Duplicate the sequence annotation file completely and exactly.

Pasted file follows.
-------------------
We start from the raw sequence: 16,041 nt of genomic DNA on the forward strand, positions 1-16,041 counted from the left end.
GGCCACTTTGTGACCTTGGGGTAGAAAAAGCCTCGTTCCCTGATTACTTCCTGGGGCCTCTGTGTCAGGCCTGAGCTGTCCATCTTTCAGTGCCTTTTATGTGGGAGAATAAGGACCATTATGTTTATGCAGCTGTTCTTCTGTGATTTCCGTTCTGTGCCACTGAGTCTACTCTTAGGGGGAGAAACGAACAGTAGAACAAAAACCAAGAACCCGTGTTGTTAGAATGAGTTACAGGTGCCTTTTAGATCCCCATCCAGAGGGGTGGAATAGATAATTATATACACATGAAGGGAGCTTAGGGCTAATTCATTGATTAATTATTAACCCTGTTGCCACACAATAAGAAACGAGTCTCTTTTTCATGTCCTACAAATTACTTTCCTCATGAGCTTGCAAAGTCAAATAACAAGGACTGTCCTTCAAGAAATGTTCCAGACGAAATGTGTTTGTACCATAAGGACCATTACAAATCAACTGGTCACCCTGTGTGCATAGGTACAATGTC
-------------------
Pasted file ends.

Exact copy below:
We start from the raw sequence: 16,041 nt of genomic DNA on the forward strand, positions 1-16,041 counted from the left end.
GGCCACTTTGTGACCTTGGGGTAGAAAAAGCCTCGTTCCCTGATTACTTCCTGGGGCCTCTGTGTCAGGCCTGAGCTGTCCATCTTTCAGTGCCTTTTATGTGGGAGAATAAGGACCATTATGTTTATGCAGCTGTTCTTCTGTGATTTCCGTTCTGTGCCACTGAGTCTACTCTTAGGGGGAGAAACGAACAGTAGAACAAAAACCAAGAACCCGTGTTGTTAGAATGAGTTACAGGTGCCTTTTAGATCCCCATCCAGAGGGGTGGAATAGATAATTATATACACATGAAGGGAGCTTAGGGCTAATTCATTGATTAATTATTAACCCTGTTGCCACACAATAAGAAACGAGTCTCTTTTTCATGTCCTACAAATTACTTTCCTCATGAGCTTGCAAAGTCAAATAACAAGGACTGTCCTTCAAGAAATGTTCCAGACGAAATGTGTTTGTACCATAAGGACCATTACAAATCAACTGGTCACCCTGTGTGCATAGGTACAATGTC